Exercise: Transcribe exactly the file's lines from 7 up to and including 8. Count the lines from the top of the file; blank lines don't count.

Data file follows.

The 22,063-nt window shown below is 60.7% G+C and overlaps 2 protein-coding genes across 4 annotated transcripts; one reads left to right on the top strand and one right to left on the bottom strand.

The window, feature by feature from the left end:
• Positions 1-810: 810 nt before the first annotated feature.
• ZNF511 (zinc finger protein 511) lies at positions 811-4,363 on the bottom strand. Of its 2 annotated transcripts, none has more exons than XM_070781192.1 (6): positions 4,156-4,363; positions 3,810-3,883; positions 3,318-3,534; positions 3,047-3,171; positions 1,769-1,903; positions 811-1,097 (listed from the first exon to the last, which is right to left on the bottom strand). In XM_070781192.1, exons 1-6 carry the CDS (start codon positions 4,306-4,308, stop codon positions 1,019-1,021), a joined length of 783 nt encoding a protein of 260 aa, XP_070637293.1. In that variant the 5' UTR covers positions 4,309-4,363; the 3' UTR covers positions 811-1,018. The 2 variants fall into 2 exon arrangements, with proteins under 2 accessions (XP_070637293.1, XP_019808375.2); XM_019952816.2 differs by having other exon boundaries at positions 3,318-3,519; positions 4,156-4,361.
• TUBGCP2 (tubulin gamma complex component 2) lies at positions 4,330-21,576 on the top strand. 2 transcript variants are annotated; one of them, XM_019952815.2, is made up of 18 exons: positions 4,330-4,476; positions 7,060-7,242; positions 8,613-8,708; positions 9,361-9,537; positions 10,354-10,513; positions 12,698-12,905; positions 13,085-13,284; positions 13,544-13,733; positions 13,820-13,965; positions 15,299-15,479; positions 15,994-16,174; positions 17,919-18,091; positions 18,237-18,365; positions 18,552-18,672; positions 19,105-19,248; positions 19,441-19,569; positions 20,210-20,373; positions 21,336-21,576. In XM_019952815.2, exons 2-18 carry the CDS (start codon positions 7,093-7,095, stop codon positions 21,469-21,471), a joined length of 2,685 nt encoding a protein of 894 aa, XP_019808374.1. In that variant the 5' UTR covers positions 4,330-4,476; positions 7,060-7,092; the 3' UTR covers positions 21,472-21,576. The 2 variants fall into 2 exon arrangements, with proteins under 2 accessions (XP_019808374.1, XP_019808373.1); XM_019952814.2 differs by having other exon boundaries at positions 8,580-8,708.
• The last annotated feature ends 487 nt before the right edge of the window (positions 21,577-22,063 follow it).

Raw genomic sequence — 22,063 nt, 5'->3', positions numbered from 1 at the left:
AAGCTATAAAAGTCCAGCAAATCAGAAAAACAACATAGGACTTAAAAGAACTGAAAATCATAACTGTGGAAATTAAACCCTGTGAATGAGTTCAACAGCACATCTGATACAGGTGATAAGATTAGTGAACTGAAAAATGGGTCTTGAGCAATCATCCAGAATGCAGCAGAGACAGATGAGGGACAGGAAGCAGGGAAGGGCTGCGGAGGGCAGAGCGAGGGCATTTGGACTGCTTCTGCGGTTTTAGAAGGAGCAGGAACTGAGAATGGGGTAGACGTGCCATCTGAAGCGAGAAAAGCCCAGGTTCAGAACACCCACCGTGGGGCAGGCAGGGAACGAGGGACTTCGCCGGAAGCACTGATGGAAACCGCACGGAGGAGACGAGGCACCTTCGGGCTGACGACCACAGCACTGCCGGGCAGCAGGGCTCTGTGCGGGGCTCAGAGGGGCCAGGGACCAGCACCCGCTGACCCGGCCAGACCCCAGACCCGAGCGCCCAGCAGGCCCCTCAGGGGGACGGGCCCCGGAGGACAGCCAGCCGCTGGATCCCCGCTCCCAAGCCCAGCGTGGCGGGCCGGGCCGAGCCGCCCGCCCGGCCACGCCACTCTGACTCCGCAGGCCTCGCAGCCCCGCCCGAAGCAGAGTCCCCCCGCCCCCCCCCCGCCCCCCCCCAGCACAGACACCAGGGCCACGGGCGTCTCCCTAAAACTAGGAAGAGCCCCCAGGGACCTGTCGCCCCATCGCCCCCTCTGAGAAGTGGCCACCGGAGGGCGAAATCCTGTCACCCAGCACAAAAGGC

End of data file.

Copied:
Raw genomic sequence — 22,063 nt, 5'->3', positions numbered from 1 at the left:
AAGCTATAAAAGTCCAGCAAATCAGAAAAACAACATAGGACTTAAAAGAACTGAAAATCATAACTGTGGAAATTAAACCCTGTGAATGAGTTCAACAGCACATCTGATACAGGTGATAAGATTAGTGAACTGAAAAATGGGTCTTGAGCAATCATCCAGAATGCAGCAGAGACAGATGAGGGACAGGAAGCAGGGAAGGGCTGCGGAGGGCAGAGCGAGGGCATTTGGACTGCTTCTGCGGTTTTAGAAGGAGCAGGAACTGAGAATGGGGTAGACGTGCCATCTGAAGCGAGAAAAGCCCAGGTTCAGAACACCCACCGTGGGGCAGGCAGGGAACGAGGGACTTCGCCGGAAGCACTGATGGAAACCGCACGGAGGAGACGAGGCACCTTCGGGCTGACGACCACAGCACTGCCGGGCAGCAGGGCTCTGTGCGGGGCTCAGAGGGGCCAGGGACCAGCACCCGCTGACCCGGCCAGACCCCAGACCCGAGCGCCCAGCAGGCCCCTCAGGGGGACGGGCCCCGGAGGACAGCCAGCCGCTGGATCCCCGCTCCCAAGCCCAGCGTGGCGGGCCGGGCCGAGCCGCCCGCCCGGCCACGCCACTCTGACTCCGCAGGCCTCGCAGCCCCGCCCGAAGCAGAGTCCCCCCGCCCCCCCCCCGCCCCCCCCCAGCACAGACACCAGGGCCACGGGCGTCTCCCTAAAACTAGGAAGAGCCCCCAGGGACCTGTCGCCCCATCGCCCCCTCTGAGAAGTGGCCACCGGAGGGCGAAATCCTGTCACCCAGCACAAAAGGC